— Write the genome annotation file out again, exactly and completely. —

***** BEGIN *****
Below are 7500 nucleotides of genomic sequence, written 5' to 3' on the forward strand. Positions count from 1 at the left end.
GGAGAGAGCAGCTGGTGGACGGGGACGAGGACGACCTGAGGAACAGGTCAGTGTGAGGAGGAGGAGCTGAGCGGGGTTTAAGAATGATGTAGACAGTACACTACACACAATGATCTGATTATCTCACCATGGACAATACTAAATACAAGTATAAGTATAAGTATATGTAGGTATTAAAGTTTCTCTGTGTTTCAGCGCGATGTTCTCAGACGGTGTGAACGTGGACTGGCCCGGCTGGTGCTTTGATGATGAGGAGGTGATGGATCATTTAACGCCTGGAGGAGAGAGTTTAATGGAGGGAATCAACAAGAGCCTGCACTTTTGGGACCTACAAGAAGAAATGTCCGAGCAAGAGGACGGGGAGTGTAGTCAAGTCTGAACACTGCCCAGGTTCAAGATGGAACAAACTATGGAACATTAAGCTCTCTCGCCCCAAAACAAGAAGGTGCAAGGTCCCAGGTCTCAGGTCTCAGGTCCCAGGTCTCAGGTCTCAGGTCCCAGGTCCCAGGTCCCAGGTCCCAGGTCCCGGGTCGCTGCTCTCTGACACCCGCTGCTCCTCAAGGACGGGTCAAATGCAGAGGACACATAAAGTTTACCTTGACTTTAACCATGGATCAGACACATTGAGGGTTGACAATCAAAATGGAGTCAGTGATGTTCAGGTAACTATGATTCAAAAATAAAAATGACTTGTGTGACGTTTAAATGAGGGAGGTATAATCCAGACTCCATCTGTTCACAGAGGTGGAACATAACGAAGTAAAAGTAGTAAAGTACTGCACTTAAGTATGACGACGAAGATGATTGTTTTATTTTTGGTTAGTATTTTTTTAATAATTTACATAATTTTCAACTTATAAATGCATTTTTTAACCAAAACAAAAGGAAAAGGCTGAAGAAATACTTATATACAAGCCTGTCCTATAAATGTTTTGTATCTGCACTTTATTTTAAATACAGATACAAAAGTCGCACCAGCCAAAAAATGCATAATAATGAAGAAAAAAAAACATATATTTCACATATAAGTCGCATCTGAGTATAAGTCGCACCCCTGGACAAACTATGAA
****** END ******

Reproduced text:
Below are 7500 nucleotides of genomic sequence, written 5' to 3' on the forward strand. Positions count from 1 at the left end.
GGAGAGAGCAGCTGGTGGACGGGGACGAGGACGACCTGAGGAACAGGTCAGTGTGAGGAGGAGGAGCTGAGCGGGGTTTAAGAATGATGTAGACAGTACACTACACACAATGATCTGATTATCTCACCATGGACAATACTAAATACAAGTATAAGTATAAGTATATGTAGGTATTAAAGTTTCTCTGTGTTTCAGCGCGATGTTCTCAGACGGTGTGAACGTGGACTGGCCCGGCTGGTGCTTTGATGATGAGGAGGTGATGGATCATTTAACGCCTGGAGGAGAGAGTTTAATGGAGGGAATCAACAAGAGCCTGCACTTTTGGGACCTACAAGAAGAAATGTCCGAGCAAGAGGACGGGGAGTGTAGTCAAGTCTGAACACTGCCCAGGTTCAAGATGGAACAAACTATGGAACATTAAGCTCTCTCGCCCCAAAACAAGAAGGTGCAAGGTCCCAGGTCTCAGGTCTCAGGTCCCAGGTCTCAGGTCTCAGGTCCCAGGTCCCAGGTCCCAGGTCCCAGGTCCCGGGTCGCTGCTCTCTGACACCCGCTGCTCCTCAAGGACGGGTCAAATGCAGAGGACACATAAAGTTTACCTTGACTTTAACCATGGATCAGACACATTGAGGGTTGACAATCAAAATGGAGTCAGTGATGTTCAGGTAACTATGATTCAAAAATAAAAATGACTTGTGTGACGTTTAAATGAGGGAGGTATAATCCAGACTCCATCTGTTCACAGAGGTGGAACATAACGAAGTAAAAGTAGTAAAGTACTGCACTTAAGTATGACGACGAAGATGATTGTTTTATTTTTGGTTAGTATTTTTTTAATAATTTACATAATTTTCAACTTATAAATGCATTTTTTAACCAAAACAAAAGGAAAAGGCTGAAGAAATACTTATATACAAGCCTGTCCTATAAATGTTTTGTATCTGCACTTTATTTTAAATACAGATACAAAAGTCGCACCAGCCAAAAAATGCATAATAATGAAGAAAAAAAAACATATATTTCACATATAAGTCGCATCTGAGTATAAGTCGCACCCCTGGACAAACTATGAA